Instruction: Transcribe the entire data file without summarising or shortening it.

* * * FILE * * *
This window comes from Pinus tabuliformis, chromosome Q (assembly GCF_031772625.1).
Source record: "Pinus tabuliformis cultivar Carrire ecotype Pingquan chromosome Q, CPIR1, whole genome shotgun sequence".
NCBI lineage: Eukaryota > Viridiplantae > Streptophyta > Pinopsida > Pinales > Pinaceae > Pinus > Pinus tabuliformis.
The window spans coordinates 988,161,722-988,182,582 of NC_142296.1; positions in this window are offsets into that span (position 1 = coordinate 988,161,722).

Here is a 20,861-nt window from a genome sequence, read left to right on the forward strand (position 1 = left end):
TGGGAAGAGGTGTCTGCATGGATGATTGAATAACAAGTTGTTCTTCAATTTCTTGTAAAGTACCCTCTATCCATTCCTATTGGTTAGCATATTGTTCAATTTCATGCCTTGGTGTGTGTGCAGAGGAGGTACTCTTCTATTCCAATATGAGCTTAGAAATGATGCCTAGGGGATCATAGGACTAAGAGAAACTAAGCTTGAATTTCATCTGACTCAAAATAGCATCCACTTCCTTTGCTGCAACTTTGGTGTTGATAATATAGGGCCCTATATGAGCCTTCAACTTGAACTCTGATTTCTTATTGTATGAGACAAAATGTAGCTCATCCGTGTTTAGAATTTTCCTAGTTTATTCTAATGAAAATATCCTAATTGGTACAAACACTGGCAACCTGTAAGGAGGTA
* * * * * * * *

This window comes from Pinus tabuliformis, chromosome Q (assembly GCF_031772625.1).
Source record: "Pinus tabuliformis cultivar Carrire ecotype Pingquan chromosome Q, CPIR1, whole genome shotgun sequence".
NCBI lineage: Eukaryota > Viridiplantae > Streptophyta > Pinopsida > Pinales > Pinaceae > Pinus > Pinus tabuliformis.
The window spans coordinates 988,161,722-988,182,582 of NC_142296.1; positions in this window are offsets into that span (position 1 = coordinate 988,161,722).

Here is a 20,861-nt window from a genome sequence, read left to right on the forward strand (position 1 = left end):
TGGGAAGAGGTGTCTGCATGGATGATTGAATAACAAGTTGTTCTTCAATTTCTTGTAAAGTACCCTCTATCCATTCCTATTGGTTAGCATATTGTTCAATTTCATGCCTTGGTGTGTGTGCAGAGGAGGTACTCTTCTATTCCAATATGAGCTTAGAAATGATGCCTAGGGGATCATAGGACTAAGAGAAACTAAGCTTGAATTTCATCTGACTCAAAATAGCATCCACTTCCTTTGCTGCAACTTTGGTGTTGATAATATAGGGCCCTATATGAGCCTTCAACTTGAACTCTGATTTCTTATTGTATGAGACAAAATGTAGCTCATCCGTGTTTAGAATTTTCCTAGTTTATTCTAATGAAAATATCCTAATTGGTACAAACACTGGCAACCTGTAAGGAGGTA